But I am happy to say that I was dead wrong

Over the past 12-months, journaling has been vital to my healing. It is the simple that changed my life. 

6. Gratitude Practice

Every morning, write out three things that you are grateful for. The key is to focus on being aware of the things in life that you would miss. What if your loved one was no longer around? What if breathing was difficult? What if you couldn’t walk?

Gratitude is a powerful practice that has been utilized by the Stoics, Billionaires, and monks to help them appreciate life. Also, Dr. Emmons, a gratitude researcher, confirms that practicing gratitude daily can help decrease stress, anxiety, and depression.

The three “topics” I find easiest to channel are:
1. Person — It could be anyone. For me, I try to remember someone from my past that I may have not properly appreciated.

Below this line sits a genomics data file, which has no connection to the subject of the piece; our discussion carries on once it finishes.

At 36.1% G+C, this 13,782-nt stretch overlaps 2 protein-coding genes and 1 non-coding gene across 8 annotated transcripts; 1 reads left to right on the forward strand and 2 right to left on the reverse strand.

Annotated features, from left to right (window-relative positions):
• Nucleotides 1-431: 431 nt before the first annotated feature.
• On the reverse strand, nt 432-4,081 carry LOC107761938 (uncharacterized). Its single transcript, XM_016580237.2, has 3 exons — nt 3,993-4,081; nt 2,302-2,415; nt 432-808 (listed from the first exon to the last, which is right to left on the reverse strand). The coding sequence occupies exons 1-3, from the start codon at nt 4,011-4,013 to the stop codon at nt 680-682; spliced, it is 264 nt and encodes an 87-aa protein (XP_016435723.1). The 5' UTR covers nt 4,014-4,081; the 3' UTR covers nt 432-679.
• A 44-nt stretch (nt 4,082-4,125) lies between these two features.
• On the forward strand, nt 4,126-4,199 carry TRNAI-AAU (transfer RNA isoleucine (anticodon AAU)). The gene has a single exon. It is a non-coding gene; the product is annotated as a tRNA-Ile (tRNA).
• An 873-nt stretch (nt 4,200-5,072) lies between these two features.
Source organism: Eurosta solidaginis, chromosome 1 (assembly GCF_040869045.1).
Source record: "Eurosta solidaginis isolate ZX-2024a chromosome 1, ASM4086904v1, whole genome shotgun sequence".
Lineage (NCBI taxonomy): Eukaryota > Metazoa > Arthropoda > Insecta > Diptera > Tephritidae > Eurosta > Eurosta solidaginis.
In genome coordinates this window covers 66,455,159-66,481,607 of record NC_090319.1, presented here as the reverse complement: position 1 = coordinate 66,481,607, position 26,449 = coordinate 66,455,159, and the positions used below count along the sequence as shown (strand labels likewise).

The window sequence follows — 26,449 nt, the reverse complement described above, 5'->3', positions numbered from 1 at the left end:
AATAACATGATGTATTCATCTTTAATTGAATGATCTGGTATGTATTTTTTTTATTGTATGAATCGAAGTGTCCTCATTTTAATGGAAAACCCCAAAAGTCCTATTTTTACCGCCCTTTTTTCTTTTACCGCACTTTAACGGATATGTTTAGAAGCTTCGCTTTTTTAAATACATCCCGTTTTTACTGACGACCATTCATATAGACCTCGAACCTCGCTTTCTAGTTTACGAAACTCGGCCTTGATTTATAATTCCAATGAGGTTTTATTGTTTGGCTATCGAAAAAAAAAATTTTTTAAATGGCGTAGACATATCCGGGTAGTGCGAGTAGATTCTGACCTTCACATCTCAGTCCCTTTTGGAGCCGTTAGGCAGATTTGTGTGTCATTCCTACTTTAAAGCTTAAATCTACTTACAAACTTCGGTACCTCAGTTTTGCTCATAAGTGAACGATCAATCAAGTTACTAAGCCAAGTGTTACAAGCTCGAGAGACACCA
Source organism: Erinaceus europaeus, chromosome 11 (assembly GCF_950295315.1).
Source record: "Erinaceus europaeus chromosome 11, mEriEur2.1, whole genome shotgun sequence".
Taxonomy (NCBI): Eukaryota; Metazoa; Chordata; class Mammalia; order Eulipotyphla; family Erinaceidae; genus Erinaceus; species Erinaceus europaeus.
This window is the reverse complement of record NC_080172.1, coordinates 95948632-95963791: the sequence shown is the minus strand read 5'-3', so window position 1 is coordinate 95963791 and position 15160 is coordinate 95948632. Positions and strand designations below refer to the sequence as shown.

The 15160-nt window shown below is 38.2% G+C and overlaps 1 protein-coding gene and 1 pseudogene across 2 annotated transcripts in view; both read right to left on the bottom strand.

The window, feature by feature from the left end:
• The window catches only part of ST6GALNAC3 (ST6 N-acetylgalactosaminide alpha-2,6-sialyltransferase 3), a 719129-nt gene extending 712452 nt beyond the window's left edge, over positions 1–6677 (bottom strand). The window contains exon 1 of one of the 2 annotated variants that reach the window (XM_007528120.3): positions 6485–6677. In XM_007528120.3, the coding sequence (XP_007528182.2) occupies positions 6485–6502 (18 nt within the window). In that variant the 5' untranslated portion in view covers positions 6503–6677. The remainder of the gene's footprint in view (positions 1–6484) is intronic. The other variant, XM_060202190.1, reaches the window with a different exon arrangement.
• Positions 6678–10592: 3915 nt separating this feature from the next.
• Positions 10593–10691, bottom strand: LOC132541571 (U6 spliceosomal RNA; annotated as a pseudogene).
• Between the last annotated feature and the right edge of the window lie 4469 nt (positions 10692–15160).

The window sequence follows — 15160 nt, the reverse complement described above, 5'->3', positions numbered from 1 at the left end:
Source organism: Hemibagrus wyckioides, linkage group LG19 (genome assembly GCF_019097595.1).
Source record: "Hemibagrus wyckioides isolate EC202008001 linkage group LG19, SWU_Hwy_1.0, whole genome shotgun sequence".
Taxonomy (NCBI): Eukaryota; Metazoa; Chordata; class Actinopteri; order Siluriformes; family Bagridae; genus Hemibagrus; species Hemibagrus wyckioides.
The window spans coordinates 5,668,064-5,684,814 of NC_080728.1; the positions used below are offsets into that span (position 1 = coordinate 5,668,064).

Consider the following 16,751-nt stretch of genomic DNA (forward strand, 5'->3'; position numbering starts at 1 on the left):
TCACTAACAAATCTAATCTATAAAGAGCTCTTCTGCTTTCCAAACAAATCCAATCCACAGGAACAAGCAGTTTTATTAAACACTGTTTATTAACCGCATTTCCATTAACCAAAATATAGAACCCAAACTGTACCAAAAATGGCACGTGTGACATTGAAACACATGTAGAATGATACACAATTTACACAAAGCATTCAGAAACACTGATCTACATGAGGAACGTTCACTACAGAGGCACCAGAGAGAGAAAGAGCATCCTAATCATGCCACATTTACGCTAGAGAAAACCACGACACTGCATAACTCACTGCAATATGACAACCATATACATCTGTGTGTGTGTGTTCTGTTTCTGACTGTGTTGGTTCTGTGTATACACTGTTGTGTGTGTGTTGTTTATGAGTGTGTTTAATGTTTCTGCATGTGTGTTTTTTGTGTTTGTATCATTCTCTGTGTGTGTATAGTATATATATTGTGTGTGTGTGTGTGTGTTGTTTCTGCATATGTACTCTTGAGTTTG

2. Small object close by — The wind blowing on your face, the warmth of the coffee mug, the silence of your bedroom.
3. Something I would miss if it were gone — running water, heat, the ability to run, etc.

7. Go For A Walk

In Henry David Thoreau’s personal essay Walking, he expounds upon the treasure of taking long walks. Thoreau frequently took four hours long walks through the fields and forest near his home. “It was sort of a crusade,” he said, “to go forth and reconquer this Holy Land from the hands of the Infidels.”

You don’t need to go for a four-hour long walk to get the benefits, but you do need to be completely unplugged. Science is beginning to show the effects of elongated sitting, and it’s not looking pretty.

So, get for a walk. Leave your phone at home. And just experience the world around you.

8. Write a Gratitude Letter

A buddy of mine was going through a dark period awhile back. I mean real dark. He had tried everything. Therapy, medicine, every holistic treatment, but none of it seemed to work.

In desperation, his therapist told him to write down a list of people he loved, explicitly noted why he loved them. Then he said to him to read this letter of gratitude to the individual, face-to-face. He didn’t live in the same city as anyone on his list, so he decided to place the calls via Skype.